Research Summary: This research examines how funding from the U.S. Department of Justice, Office of Community Oriented Policing Services (COPS), has affected violent and property crime rates in the United States from 1995 to 1999. Drawing on six years of panel data, we examine the effects of three types of awards made by COPS to 6,100 law enforcement agencies serving more than 145 million citizens. We estimate their impact on crime reduction over time in jurisdictions receiving funding and controlling for baseline levels of crime, socioeconomic characteristics, city size, and population diversity and mobility. Our analyses suggest that COPS hiring and innovative grant programs have resulted in significant reductions in local crime rates in cities with populations greater than 10,000 for both violent and nonviolent offenses. Multivariate analysis shows that in cities with populations greater than 10,000, an increase in one dollar of hiring grant funding per resident contributed to a corresponding decline of 5.26 violent crimes and 21.63 property crimes per 100,000 residents. Similarly, an increase in one dollar of innovative grant funding per resident has contributed to a decline of 12.93 violent crimes and 45.53 property crimes per 100,000 persons. In addition, the findings suggest that COPS grants have had no significant negative effect on violent and property crime rates in cities with less than 10,000 population. Policy Implications: The findings of this study imply that COPS program funding to medium- and large-size cities has been an effective force in reducing both violent and property crime. Federal government grants made directly to law enforcement agencies to hire additional officers and promote innovations may be an effective way to reduce crime on a national scale. [source]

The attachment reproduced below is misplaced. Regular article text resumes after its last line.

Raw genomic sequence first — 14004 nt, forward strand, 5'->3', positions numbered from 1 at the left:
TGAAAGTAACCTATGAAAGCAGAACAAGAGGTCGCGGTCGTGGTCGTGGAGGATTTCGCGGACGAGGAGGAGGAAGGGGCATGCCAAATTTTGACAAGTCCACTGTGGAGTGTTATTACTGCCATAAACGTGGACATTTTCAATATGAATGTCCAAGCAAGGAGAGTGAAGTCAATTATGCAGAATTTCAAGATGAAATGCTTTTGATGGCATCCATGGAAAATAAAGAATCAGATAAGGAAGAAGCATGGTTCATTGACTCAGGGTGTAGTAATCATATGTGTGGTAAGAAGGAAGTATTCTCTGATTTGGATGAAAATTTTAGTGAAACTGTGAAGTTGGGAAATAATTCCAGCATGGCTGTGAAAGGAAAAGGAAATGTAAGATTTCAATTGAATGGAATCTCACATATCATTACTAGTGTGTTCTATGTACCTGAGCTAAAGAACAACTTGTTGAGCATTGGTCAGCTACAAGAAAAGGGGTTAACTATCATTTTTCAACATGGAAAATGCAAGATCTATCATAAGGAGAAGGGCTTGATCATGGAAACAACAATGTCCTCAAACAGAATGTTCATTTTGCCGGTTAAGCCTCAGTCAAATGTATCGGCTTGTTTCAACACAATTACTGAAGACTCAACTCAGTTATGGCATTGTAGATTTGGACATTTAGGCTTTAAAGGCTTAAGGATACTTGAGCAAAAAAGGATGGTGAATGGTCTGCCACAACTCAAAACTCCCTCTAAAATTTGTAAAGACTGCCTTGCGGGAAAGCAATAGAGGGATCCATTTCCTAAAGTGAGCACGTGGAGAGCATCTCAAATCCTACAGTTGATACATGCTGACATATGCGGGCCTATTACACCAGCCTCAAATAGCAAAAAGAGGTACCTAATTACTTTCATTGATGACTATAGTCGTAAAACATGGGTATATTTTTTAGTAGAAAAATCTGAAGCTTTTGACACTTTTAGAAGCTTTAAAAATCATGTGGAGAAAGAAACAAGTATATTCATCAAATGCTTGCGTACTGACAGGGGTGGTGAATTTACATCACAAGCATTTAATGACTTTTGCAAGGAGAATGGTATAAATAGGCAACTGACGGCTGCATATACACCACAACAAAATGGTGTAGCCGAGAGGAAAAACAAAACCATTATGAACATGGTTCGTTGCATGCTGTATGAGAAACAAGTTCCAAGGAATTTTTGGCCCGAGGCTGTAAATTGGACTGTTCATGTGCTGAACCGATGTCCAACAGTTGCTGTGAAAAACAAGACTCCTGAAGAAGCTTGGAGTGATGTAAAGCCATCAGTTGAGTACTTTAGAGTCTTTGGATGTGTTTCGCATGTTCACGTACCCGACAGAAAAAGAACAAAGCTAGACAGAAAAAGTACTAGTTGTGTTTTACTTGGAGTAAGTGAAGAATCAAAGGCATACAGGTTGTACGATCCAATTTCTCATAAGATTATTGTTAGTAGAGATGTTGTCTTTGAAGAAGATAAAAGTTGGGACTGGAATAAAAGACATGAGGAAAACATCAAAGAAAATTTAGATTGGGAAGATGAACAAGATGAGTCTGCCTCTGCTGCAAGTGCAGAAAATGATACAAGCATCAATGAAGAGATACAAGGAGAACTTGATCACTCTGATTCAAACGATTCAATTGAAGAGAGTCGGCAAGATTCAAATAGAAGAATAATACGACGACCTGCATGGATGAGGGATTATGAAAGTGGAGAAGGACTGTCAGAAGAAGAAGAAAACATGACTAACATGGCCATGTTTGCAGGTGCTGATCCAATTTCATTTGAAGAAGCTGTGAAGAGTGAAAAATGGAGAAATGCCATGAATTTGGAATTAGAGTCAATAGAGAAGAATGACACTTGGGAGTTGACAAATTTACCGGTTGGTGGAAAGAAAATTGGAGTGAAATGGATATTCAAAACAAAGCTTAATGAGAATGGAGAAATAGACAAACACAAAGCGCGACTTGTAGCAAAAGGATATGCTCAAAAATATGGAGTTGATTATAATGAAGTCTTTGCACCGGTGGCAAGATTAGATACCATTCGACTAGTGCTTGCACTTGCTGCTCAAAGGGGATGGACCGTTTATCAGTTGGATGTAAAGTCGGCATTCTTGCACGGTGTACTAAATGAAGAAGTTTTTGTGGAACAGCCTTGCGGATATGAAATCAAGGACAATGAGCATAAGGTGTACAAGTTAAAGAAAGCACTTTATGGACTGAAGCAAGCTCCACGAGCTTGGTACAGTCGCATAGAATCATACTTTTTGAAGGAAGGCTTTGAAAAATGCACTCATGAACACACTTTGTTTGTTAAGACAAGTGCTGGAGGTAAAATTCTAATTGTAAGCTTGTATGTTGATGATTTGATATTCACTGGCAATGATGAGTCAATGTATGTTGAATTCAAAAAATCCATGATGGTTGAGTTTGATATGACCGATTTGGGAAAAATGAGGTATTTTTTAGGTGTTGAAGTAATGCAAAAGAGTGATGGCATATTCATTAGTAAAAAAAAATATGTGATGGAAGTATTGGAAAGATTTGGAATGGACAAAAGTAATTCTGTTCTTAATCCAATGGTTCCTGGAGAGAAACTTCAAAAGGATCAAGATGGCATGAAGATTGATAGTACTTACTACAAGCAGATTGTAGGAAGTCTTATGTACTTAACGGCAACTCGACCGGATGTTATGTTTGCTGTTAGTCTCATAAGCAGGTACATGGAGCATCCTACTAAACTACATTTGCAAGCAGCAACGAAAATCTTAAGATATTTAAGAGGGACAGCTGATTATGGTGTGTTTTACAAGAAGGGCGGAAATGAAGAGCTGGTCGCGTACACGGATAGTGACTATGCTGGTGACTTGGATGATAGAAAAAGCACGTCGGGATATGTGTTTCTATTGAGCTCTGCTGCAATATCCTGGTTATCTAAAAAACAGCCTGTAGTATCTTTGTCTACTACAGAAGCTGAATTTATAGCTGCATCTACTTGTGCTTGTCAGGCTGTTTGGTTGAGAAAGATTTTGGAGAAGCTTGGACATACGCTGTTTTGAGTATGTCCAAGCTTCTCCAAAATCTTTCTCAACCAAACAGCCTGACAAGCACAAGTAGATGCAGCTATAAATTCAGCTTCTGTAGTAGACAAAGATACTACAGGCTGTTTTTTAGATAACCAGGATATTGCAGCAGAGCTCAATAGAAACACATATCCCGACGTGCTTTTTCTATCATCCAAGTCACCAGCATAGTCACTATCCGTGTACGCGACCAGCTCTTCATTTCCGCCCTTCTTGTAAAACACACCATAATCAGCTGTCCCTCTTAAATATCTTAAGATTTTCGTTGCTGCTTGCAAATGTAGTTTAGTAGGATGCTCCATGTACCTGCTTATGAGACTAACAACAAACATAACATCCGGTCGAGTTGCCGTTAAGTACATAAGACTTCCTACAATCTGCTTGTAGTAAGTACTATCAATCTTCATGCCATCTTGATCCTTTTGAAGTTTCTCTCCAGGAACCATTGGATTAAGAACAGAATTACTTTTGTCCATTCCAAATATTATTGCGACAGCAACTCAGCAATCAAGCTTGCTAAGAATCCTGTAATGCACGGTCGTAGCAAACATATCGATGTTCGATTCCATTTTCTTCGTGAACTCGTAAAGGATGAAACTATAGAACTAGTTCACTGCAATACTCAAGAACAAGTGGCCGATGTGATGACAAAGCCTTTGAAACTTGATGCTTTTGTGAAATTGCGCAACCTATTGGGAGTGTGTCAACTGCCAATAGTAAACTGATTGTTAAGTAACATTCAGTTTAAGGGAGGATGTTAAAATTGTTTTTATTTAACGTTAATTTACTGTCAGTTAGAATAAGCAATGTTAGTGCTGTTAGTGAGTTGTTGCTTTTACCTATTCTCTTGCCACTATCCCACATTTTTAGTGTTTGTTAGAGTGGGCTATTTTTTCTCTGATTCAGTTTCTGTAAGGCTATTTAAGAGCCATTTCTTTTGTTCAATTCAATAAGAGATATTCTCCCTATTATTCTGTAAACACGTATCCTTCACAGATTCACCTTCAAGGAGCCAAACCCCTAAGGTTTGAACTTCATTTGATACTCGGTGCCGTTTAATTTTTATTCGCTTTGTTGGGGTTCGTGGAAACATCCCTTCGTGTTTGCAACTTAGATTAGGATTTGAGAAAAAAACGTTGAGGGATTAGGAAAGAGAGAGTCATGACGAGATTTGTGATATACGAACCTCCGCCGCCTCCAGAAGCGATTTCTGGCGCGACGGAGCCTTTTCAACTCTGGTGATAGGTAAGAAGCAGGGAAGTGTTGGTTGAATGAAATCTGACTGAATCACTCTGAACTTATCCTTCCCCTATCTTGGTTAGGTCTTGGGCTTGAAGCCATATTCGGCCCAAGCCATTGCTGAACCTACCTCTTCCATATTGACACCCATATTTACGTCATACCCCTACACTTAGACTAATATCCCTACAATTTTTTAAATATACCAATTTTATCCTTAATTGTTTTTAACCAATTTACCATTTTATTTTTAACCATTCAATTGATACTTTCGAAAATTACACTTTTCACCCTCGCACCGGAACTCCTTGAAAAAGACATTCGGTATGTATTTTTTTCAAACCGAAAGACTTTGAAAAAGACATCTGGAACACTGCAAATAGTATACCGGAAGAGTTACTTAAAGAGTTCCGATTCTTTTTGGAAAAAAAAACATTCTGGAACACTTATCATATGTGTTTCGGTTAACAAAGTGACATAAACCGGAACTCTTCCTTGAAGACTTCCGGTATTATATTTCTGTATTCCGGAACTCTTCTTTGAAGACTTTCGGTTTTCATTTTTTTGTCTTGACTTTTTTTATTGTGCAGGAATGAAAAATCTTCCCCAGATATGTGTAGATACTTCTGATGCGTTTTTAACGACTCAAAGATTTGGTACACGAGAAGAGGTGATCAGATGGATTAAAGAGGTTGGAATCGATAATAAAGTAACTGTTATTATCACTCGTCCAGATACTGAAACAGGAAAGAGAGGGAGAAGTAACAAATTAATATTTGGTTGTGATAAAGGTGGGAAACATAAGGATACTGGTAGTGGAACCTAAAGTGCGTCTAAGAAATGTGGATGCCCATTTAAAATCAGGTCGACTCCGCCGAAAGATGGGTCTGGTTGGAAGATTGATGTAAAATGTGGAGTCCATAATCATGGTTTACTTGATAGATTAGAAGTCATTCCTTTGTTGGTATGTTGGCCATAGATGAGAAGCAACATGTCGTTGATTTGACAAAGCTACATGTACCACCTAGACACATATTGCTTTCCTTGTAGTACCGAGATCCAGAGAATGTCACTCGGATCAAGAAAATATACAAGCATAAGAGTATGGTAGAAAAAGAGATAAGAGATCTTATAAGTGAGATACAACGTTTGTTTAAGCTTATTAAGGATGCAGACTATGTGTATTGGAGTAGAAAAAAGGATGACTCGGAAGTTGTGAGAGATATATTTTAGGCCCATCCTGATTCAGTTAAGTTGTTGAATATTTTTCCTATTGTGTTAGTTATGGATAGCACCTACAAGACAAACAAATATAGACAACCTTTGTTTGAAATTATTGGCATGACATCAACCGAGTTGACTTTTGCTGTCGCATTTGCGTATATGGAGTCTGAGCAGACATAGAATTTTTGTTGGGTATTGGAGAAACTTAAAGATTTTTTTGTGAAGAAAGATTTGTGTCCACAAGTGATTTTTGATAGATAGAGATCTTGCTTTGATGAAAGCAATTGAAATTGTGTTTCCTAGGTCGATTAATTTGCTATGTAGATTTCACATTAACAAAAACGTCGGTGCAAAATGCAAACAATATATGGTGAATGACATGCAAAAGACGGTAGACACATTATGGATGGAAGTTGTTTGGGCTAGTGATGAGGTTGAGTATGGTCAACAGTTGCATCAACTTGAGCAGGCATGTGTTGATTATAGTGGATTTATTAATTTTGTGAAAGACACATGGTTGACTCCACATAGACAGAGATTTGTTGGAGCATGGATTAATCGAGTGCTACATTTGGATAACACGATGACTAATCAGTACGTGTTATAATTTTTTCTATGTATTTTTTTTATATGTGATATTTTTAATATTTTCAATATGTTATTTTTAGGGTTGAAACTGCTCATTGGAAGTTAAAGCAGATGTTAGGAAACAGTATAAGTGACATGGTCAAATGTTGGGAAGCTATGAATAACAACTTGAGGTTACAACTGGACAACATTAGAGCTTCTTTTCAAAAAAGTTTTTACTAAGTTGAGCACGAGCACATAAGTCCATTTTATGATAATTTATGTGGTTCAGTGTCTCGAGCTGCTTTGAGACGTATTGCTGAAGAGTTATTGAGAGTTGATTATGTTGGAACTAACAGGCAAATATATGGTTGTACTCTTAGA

PHYSICAL TRAINING, ETHICAL DISCIPLINE, AND CREATIVE VIOLENCE: Zones of Self-Mastery in the Hindu Nationalist Movement

    ABSTRACT This essay advances understanding of how projects of self-mastery within neighborhood physical training programs associated with the Hindu Nationalist Movement produce subjects that are simultaneously ethically oriented and creatively violent. Such an analysis is contrasted with the conventional view that Hindu Nationalist volunteers are mere objects who blindly conform to a nationalist ideology or religious norms. Drawing on the author's participant observation of physical conditioning within the movement, the essay illustrates how combat training depends on an analytical sensibility by which techniques of drill are simultaneously learned and innovated by volunteers in a disciplinary zone of self-experimentation. Within such a zone, volunteers modify drill routines, enriching and refining them on an everyday basis. Thus, the evolution of physical techniques transforms training into an unfolding enterprise that is continually oriented toward attaining physical and moral self-mastery through the probing of bodily exercises. The essay underscores the social significance of such forms of physical self-exploration, in which movement volunteers understand the iterative probing of physical practice as driven by a resolve that deepens the volunteer's moral fortitude. The essay illuminates how a set of physical and moral processes are intertwined, processes through which militant subjects are culturally formed and routines of violence are sustained as a social and ethical practice. Physical training is connected to anti-Muslim pogroms in postcolonial Gujarat demonstrating how the evolving nature of physical training shapes, prolongs, and enables the improvisation of tactics of ethnic cleansing. [source]